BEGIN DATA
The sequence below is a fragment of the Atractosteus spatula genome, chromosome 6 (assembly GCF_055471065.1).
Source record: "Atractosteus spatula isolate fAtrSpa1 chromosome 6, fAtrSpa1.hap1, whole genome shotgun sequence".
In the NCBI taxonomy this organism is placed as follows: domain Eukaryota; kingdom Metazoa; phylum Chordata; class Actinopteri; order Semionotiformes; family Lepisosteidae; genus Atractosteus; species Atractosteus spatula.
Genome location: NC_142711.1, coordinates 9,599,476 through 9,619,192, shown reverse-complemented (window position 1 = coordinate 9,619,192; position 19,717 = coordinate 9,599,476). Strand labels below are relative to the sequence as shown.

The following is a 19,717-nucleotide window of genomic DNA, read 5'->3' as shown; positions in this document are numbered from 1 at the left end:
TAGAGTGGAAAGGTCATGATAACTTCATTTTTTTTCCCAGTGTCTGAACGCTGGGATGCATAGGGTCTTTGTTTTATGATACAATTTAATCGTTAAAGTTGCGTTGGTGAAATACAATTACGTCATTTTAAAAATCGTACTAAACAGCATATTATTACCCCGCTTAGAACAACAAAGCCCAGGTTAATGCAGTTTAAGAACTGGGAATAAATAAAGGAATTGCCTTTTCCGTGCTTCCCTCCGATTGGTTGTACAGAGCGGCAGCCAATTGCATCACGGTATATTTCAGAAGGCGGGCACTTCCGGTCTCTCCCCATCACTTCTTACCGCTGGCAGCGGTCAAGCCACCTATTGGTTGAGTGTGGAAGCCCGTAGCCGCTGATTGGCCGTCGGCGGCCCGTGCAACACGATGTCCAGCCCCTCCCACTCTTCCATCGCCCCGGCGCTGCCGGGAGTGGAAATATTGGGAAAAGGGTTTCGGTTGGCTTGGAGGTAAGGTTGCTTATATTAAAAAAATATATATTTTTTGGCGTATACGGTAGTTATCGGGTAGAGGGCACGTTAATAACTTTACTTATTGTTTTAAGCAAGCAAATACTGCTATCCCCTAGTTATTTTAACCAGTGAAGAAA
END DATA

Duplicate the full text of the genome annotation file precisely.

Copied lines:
The sequence below is a fragment of the Atractosteus spatula genome, chromosome 6 (assembly GCF_055471065.1).
Source record: "Atractosteus spatula isolate fAtrSpa1 chromosome 6, fAtrSpa1.hap1, whole genome shotgun sequence".
In the NCBI taxonomy this organism is placed as follows: domain Eukaryota; kingdom Metazoa; phylum Chordata; class Actinopteri; order Semionotiformes; family Lepisosteidae; genus Atractosteus; species Atractosteus spatula.
Genome location: NC_142711.1, coordinates 9,599,476 through 9,619,192, shown reverse-complemented (window position 1 = coordinate 9,619,192; position 19,717 = coordinate 9,599,476). Strand labels below are relative to the sequence as shown.

The following is a 19,717-nucleotide window of genomic DNA, read 5'->3' as shown; positions in this document are numbered from 1 at the left end:
TAGAGTGGAAAGGTCATGATAACTTCATTTTTTTTCCCAGTGTCTGAACGCTGGGATGCATAGGGTCTTTGTTTTATGATACAATTTAATCGTTAAAGTTGCGTTGGTGAAATACAATTACGTCATTTTAAAAATCGTACTAAACAGCATATTATTACCCCGCTTAGAACAACAAAGCCCAGGTTAATGCAGTTTAAGAACTGGGAATAAATAAAGGAATTGCCTTTTCCGTGCTTCCCTCCGATTGGTTGTACAGAGCGGCAGCCAATTGCATCACGGTATATTTCAGAAGGCGGGCACTTCCGGTCTCTCCCCATCACTTCTTACCGCTGGCAGCGGTCAAGCCACCTATTGGTTGAGTGTGGAAGCCCGTAGCCGCTGATTGGCCGTCGGCGGCCCGTGCAACACGATGTCCAGCCCCTCCCACTCTTCCATCGCCCCGGCGCTGCCGGGAGTGGAAATATTGGGAAAAGGGTTTCGGTTGGCTTGGAGGTAAGGTTGCTTATATTAAAAAAATATATATTTTTTGGCGTATACGGTAGTTATCGGGTAGAGGGCACGTTAATAACTTTACTTATTGTTTTAAGCAAGCAAATACTGCTATCCCCTAGTTATTTTAACCAGTGAAGAAA